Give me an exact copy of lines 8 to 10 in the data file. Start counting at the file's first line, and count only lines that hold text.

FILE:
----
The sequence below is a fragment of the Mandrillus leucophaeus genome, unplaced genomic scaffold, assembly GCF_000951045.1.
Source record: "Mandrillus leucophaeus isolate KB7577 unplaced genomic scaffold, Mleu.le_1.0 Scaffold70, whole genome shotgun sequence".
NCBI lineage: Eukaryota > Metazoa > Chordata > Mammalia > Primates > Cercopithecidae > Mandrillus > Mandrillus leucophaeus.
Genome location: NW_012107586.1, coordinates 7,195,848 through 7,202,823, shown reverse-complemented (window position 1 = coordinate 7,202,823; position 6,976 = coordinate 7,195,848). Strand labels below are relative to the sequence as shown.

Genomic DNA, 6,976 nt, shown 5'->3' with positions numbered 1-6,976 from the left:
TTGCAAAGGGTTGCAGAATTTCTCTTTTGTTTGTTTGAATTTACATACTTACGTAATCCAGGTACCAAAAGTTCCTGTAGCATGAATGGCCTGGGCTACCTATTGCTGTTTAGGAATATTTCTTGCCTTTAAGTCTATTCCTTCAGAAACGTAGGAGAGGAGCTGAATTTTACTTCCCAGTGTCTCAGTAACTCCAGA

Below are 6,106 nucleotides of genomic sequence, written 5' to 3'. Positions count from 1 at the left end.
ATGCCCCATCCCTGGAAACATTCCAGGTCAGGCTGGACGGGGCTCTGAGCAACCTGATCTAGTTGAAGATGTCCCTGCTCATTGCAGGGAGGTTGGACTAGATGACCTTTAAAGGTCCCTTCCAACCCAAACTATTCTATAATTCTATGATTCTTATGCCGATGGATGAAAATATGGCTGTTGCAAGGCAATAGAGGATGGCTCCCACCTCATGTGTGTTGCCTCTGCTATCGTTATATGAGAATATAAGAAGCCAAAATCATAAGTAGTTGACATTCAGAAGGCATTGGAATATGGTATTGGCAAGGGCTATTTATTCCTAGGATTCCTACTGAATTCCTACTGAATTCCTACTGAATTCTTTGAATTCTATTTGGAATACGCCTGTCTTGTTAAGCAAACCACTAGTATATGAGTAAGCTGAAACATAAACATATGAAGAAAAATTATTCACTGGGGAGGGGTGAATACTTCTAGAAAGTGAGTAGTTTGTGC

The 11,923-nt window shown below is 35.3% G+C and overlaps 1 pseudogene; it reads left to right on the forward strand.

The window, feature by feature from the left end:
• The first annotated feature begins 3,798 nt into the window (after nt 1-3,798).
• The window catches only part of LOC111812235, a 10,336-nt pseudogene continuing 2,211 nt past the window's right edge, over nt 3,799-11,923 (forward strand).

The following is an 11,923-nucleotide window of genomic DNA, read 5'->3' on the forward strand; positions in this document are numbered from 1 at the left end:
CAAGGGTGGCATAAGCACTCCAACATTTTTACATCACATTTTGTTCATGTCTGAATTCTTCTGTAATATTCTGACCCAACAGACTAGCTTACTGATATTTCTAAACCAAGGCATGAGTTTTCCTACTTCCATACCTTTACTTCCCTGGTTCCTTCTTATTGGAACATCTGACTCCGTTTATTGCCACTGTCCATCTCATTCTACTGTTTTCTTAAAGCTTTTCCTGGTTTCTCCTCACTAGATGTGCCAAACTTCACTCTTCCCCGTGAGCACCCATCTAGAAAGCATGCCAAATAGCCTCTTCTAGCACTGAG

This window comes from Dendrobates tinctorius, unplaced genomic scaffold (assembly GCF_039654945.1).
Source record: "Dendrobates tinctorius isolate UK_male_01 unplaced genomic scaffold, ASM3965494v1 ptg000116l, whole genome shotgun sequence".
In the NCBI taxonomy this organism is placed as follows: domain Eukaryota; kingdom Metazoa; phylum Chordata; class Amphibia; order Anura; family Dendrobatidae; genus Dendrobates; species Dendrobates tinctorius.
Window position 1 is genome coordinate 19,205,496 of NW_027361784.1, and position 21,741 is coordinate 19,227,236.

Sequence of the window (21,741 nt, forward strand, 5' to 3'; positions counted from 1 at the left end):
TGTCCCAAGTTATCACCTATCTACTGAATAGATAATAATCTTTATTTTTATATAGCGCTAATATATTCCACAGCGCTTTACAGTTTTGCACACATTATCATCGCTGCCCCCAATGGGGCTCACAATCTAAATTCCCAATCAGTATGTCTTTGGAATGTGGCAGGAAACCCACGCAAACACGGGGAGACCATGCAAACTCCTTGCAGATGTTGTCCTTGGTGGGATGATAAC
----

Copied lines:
ATGCCCCATCCCTGGAAACATTCCAGGTCAGGCTGGACGGGGCTCTGAGCAACCTGATCTAGTTGAAGATGTCCCTGCTCATTGCAGGGAGGTTGGACTAGATGACCTTTAAAGGTCCCTTCCAACCCAAACTATTCTATAATTCTATGATTCTTATGCCGATGGATGAAAATATGGCTGTTGCAAGGCAATAGAGGATGGCTCCCACCTCATGTGTGTTGCCTCTGCTATCGTTATATGAGAATATAAGAAGCCAAAATCATAAGTAGTTGACATTCAGAAGGCATTGGAATATGGTATTGGCAAGGGCTATTTATTCCTAGGATTCCTACTGAATTCCTACTGAATTCCTACTGAATTCTTTGAATTCTATTTGGAATACGCCTGTCTTGTTAAGCAAACCACTAGTATATGAGTAAGCTGAAACATAAACATATGAAGAAAAATTATTCACTGGGGAGGGGTGAATACTTCTAGAAAGTGAGTAGTTTGTGC

The 11,923-nt window shown below is 35.3% G+C and overlaps 1 pseudogene; it reads left to right on the forward strand.

The window, feature by feature from the left end: